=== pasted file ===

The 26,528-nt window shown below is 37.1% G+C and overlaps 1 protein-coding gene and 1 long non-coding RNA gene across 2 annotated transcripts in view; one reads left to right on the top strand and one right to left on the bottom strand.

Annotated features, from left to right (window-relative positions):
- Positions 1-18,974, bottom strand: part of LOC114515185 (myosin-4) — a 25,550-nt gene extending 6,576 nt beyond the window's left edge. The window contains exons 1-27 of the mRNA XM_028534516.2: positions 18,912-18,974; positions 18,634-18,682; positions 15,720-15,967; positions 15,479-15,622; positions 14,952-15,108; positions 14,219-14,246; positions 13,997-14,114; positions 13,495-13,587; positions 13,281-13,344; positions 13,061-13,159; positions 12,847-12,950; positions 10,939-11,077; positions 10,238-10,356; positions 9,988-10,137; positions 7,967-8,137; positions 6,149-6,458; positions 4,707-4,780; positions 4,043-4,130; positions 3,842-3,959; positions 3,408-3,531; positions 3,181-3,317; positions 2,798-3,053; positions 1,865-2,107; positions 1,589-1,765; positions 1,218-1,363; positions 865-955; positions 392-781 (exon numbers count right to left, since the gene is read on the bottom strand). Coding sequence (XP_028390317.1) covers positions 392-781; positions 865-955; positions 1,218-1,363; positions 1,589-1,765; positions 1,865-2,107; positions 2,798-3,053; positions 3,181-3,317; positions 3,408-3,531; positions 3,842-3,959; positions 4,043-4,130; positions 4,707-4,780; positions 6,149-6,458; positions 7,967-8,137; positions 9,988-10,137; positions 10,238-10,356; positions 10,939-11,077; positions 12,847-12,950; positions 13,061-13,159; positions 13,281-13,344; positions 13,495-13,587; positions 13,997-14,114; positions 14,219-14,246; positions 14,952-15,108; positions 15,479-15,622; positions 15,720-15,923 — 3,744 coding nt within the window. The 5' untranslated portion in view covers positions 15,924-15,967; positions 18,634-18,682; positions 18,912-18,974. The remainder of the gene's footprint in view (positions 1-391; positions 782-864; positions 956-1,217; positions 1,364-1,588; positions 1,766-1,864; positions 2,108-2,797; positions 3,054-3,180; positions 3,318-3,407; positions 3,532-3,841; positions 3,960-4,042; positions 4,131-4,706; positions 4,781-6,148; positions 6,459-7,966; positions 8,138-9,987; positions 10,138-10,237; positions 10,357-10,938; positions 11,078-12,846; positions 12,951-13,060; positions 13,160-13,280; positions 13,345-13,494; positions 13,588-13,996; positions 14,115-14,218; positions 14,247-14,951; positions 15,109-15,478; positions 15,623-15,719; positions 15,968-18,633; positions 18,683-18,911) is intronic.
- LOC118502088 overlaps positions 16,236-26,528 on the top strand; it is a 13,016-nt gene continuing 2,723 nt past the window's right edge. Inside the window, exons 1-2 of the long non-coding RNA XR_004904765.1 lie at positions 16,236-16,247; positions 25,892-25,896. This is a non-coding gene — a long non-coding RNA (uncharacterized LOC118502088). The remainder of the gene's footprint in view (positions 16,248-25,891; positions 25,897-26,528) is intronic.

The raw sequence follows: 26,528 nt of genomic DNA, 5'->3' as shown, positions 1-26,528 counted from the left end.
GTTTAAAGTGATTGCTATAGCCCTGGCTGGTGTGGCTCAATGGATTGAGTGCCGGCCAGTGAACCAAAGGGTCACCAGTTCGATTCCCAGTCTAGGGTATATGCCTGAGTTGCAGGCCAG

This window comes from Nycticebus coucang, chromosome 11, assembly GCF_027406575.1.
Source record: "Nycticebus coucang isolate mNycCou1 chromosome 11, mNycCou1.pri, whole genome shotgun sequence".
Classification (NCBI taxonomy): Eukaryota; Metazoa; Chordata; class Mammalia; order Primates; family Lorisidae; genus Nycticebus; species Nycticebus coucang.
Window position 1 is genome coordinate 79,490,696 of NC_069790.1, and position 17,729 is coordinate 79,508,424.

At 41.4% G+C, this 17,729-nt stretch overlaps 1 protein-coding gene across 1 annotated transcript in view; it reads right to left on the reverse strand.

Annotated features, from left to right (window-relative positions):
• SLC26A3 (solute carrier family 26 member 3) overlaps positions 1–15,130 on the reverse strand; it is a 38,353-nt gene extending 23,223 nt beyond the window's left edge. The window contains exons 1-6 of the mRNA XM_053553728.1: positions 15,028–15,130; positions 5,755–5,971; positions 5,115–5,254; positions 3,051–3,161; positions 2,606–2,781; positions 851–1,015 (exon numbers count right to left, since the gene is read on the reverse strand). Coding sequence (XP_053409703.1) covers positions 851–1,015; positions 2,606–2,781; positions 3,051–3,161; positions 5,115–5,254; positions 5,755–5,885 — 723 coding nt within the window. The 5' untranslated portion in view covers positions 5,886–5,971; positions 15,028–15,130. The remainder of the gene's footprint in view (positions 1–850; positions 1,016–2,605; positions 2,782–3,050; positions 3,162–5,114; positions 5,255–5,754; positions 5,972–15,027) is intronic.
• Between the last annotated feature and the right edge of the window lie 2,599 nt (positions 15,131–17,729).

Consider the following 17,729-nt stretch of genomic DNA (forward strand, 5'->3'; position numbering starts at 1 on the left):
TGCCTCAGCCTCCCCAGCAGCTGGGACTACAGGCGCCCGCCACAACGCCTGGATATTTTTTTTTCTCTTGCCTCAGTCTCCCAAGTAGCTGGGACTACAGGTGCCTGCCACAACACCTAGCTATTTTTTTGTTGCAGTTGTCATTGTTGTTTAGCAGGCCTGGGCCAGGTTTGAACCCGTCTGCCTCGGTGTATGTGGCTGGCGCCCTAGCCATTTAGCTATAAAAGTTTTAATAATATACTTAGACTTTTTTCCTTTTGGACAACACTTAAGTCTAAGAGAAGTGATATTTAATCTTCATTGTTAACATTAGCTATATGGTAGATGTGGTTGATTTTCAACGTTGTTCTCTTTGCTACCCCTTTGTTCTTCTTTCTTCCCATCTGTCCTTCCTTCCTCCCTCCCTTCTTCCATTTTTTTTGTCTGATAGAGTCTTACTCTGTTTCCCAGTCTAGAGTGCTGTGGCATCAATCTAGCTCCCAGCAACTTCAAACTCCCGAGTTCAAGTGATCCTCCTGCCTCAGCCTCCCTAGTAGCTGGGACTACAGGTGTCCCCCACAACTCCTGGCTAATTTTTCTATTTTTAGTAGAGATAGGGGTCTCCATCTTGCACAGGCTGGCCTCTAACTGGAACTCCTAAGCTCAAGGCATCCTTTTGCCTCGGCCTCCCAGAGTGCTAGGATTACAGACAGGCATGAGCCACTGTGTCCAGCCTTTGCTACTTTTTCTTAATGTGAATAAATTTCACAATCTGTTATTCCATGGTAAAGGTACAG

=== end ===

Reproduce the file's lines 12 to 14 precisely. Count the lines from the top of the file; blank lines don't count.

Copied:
Annotated features, from left to right (window-relative positions):
• SLC26A3 (solute carrier family 26 member 3) overlaps positions 1–15,130 on the reverse strand; it is a 38,353-nt gene extending 23,223 nt beyond the window's left edge. The window contains exons 1-6 of the mRNA XM_053553728.1: positions 15,028–15,130; positions 5,755–5,971; positions 5,115–5,254; positions 3,051–3,161; positions 2,606–2,781; positions 851–1,015 (exon numbers count right to left, since the gene is read on the reverse strand). Coding sequence (XP_053409703.1) covers positions 851–1,015; positions 2,606–2,781; positions 3,051–3,161; positions 5,115–5,254; positions 5,755–5,885 — 723 coding nt within the window. The 5' untranslated portion in view covers positions 5,886–5,971; positions 15,028–15,130. The remainder of the gene's footprint in view (positions 1–850; positions 1,016–2,605; positions 2,782–3,050; positions 3,162–5,114; positions 5,255–5,754; positions 5,972–15,027) is intronic.
• Between the last annotated feature and the right edge of the window lie 2,599 nt (positions 15,131–17,729).